Use the "Non-Grocery List" For Two Great Reasons


At some point before going to the grocery store, you probably jot down (or make some kind of mental note) about what you need to buy. 

If you don't normally have any list, I recommend one. You typically want to have some sense of what you're going to eat for the upcoming week to make sure you'll have enough protein, veggies and variety of meals according to your preferences. This is key for meal prep.

But, it can also be super helpful to have a non-grocery list - aka the 'don't buy' list.

This does two things:


1. The non-grocery list includes food items that you already have enough of.

That way you don't come with a can of tomatoes, only to realise that you already have 3 cans in your pantry from two weeks ago when they were on sale. And you don't have enough space for the new one. Oops.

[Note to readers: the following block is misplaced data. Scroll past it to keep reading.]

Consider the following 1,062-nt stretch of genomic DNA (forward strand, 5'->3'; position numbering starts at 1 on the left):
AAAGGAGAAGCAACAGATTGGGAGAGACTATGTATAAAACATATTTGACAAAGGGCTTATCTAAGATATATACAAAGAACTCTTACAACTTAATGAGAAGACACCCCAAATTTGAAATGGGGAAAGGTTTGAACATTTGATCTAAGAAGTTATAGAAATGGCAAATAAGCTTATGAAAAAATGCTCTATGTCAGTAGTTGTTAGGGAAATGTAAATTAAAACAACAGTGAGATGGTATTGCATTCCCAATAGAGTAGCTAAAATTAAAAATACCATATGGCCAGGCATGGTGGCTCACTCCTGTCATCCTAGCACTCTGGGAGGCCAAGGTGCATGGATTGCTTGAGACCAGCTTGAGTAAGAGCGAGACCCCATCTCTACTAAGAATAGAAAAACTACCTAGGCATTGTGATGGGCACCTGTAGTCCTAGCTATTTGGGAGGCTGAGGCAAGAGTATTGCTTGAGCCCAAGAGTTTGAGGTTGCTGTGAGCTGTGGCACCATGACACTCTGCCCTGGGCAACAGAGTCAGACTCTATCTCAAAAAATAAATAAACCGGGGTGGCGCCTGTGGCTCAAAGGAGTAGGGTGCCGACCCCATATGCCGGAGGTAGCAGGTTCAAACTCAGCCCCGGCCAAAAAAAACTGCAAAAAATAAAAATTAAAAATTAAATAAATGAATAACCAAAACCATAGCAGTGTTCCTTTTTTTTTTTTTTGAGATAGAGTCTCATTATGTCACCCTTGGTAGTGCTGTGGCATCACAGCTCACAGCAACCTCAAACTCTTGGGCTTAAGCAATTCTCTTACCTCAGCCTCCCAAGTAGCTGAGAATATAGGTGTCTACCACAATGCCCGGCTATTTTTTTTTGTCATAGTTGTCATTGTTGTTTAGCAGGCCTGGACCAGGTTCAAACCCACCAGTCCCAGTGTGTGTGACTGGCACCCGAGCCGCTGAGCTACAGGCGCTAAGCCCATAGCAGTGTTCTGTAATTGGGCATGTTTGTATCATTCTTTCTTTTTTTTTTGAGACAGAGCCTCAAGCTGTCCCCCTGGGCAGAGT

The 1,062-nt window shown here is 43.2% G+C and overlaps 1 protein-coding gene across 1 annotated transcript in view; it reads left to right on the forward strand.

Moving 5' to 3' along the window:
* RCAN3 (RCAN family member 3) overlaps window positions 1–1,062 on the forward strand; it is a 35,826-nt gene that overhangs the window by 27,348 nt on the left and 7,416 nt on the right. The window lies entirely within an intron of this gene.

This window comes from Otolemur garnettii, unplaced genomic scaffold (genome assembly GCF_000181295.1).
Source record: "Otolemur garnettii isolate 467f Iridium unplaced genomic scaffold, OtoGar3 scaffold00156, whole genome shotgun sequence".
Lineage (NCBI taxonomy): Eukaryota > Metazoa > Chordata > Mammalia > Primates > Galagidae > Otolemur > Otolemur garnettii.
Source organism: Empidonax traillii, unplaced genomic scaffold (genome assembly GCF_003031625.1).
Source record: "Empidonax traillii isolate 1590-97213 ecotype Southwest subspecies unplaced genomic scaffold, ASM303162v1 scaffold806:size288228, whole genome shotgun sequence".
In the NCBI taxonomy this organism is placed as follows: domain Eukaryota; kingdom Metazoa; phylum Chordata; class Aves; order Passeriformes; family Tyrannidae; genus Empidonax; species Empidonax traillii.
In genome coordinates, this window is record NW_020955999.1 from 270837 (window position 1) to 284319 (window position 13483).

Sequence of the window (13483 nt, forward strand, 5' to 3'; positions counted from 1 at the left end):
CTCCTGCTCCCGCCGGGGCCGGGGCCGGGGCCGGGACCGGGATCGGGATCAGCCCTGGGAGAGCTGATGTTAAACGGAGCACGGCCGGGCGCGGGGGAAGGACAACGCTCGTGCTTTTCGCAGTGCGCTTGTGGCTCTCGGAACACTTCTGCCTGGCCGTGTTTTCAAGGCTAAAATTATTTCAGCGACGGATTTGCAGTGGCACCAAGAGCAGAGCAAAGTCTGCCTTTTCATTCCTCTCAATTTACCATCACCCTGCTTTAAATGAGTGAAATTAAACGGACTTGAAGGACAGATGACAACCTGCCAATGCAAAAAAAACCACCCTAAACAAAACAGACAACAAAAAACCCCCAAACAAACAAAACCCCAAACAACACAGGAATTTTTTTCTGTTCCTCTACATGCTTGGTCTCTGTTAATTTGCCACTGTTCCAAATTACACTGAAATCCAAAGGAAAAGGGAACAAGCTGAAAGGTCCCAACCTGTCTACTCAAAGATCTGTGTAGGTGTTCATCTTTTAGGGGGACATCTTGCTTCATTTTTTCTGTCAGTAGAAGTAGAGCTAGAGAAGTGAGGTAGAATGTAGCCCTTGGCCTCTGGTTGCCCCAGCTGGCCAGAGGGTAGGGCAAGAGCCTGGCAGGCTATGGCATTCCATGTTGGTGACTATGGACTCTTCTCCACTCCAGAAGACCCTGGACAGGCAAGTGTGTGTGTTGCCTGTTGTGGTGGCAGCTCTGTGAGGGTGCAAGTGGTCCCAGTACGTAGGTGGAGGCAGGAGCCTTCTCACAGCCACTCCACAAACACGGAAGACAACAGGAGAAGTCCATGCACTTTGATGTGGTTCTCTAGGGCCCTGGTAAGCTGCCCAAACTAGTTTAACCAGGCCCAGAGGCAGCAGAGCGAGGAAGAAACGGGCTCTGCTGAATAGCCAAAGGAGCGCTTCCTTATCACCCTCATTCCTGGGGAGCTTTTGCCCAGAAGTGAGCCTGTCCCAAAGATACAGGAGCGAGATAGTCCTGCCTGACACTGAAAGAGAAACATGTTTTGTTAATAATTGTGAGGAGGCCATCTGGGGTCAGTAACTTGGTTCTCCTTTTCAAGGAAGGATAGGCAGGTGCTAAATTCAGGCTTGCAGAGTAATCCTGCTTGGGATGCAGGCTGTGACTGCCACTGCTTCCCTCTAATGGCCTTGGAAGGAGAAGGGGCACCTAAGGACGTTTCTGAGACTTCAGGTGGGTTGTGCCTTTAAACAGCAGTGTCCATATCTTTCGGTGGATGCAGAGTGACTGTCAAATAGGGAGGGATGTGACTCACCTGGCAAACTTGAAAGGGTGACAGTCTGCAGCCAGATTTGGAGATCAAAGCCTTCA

Particularly with fresh foods, this is key. It means less wasted food and less wasted money.


2. the non-grocery list gives you the opportunity to predetermine the foods that you don't want to buy at the store.

By thinking about this ahead of time, you won't need to use as much will power in the store. If you make a plan to avoid buying ice cream - no matter what - you'll be a lot better equipped to resist it. Even if you're staring down your favourite flavour (pralines and cream) through the display case. Even if it's on sale that week.



Athletes use techniques of planning, mental practice and visualisation to rehearse difficult scenarios ahead of time so they perform better when they're in the moment. This is a simple way to harness some of those techniques so you can perform better with your nutrition game.  That ought help you buy (and eat) less unhealthy bon-bons, and that's a big win.

As with anything, remember that the key is consistent implementation. If you think this could help you, I challenge you to get in the habit of keeping a non-grocery list for the next 4-weeks. Before you go into any food/grocery store, write down what you don't want/need to buy. Even if you need to quickly scribble this down on a napkin or on your phone while you're sitting in the parking lot of the store, do it. See if it creates better outcomes for you, and if it does, commit to sticking with it. 



NutritionPeter Roberts